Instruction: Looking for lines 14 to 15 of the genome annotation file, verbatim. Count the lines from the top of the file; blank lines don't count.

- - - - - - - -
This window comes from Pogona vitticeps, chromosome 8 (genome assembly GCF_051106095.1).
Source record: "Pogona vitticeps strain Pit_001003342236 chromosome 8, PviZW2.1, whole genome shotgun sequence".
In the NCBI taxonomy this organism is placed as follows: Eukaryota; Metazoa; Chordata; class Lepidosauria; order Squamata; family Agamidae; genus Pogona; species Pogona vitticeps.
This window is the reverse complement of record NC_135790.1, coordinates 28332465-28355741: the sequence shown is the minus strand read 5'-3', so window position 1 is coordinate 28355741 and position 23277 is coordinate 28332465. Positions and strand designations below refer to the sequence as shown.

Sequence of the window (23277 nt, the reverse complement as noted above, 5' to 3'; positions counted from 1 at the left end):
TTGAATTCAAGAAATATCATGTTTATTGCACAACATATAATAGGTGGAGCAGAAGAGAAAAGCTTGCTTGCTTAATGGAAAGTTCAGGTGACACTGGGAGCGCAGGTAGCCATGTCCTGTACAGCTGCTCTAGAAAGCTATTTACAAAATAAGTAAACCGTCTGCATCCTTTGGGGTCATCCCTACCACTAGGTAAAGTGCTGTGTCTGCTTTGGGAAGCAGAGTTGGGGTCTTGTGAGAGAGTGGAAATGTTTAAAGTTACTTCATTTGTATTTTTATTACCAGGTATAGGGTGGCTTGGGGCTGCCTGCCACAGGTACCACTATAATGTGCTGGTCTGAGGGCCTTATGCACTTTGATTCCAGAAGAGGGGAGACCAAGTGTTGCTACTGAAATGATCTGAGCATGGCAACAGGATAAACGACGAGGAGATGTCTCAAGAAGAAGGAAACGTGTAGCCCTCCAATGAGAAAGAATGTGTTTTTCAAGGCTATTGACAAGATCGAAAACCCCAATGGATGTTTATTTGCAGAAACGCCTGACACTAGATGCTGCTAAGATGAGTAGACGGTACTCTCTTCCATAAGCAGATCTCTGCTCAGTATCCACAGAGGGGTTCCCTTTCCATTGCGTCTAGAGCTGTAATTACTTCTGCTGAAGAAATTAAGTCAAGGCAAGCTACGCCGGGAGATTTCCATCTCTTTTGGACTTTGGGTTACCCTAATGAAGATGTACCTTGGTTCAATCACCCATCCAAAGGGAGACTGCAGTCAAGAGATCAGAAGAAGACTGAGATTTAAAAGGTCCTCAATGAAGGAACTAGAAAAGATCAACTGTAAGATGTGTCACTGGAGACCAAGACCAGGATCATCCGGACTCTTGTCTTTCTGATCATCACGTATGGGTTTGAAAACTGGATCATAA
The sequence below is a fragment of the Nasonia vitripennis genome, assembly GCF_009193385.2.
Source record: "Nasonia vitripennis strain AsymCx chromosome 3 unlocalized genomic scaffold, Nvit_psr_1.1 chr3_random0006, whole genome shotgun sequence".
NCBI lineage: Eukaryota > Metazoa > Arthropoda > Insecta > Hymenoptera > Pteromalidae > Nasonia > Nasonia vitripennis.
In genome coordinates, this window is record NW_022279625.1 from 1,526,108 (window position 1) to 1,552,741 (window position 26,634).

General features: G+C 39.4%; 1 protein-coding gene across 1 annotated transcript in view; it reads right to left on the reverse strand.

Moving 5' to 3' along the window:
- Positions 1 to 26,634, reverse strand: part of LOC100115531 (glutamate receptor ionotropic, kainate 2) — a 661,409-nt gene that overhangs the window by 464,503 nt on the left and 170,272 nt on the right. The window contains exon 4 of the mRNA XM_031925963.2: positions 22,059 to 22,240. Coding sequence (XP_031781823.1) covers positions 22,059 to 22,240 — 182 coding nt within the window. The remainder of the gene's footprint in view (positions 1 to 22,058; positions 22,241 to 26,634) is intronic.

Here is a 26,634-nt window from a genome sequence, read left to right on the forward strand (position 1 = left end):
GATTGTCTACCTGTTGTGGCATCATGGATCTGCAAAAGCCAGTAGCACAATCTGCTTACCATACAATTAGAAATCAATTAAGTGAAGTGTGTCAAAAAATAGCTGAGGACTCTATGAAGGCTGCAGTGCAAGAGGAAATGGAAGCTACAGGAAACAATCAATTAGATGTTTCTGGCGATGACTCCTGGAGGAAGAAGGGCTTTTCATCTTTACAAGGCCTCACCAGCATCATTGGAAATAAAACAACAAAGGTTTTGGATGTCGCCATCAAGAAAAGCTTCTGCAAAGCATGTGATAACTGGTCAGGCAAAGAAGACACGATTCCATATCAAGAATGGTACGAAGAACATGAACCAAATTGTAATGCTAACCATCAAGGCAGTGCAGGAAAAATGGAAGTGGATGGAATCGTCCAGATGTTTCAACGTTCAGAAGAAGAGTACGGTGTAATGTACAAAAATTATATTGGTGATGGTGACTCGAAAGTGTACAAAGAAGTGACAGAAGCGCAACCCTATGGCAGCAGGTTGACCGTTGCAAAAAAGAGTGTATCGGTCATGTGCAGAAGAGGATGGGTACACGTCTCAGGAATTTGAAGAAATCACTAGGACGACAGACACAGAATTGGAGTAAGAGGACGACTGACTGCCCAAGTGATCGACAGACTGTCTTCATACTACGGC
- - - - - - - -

Here is a 26,634-nt window from a genome sequence, read left to right on the forward strand (position 1 = left end):
GATTGTCTACCTGTTGTGGCATCATGGATCTGCAAAAGCCAGTAGCACAATCTGCTTACCATACAATTAGAAATCAATTAAGTGAAGTGTGTCAAAAAATAGCTGAGGACTCTATGAAGGCTGCAGTGCAAGAGGAAATGGAAGCTACAGGAAACAATCAATTAGATGTTTCTGGCGATGACTCCTGGAGGAAGAAGGGCTTTTCATCTTTACAAGGCCTCACCAGCATCATTGGAAATAAAACAACAAAGGTTTTGGATGTCGCCATCAAGAAAAGCTTCTGCAAAGCATGTGATAACTGGTCAGGCAAAGAAGACACGATTCCATATCAAGAATGGTACGAAGAACATGAACCAAATTGTAATGCTAACCATCAAGGCAGTGCAGGAAAAATGGAAGTGGATGGAATCGTCCAGATGTTTCAACGTTCAGAAGAAGAGTACGGTGTAATGTACAAAAATTATATTGGTGATGGTGACTCGAAAGTGTACAAAGAAGTGACAGAAGCGCAACCCTATGGCAGCAGGTTGACCGTTGCAAAAAAGAGTGTATCGGTCATGTGCAGAAGAGGATGGGTACACGTCTCAGGAATTTGAAGAAATCACTAGGACGACAGACACAGAATTGGAGTAAGAGGACGACTGACTGCCCAAGTGATCGACAGACTGTCTTCATACTACGGC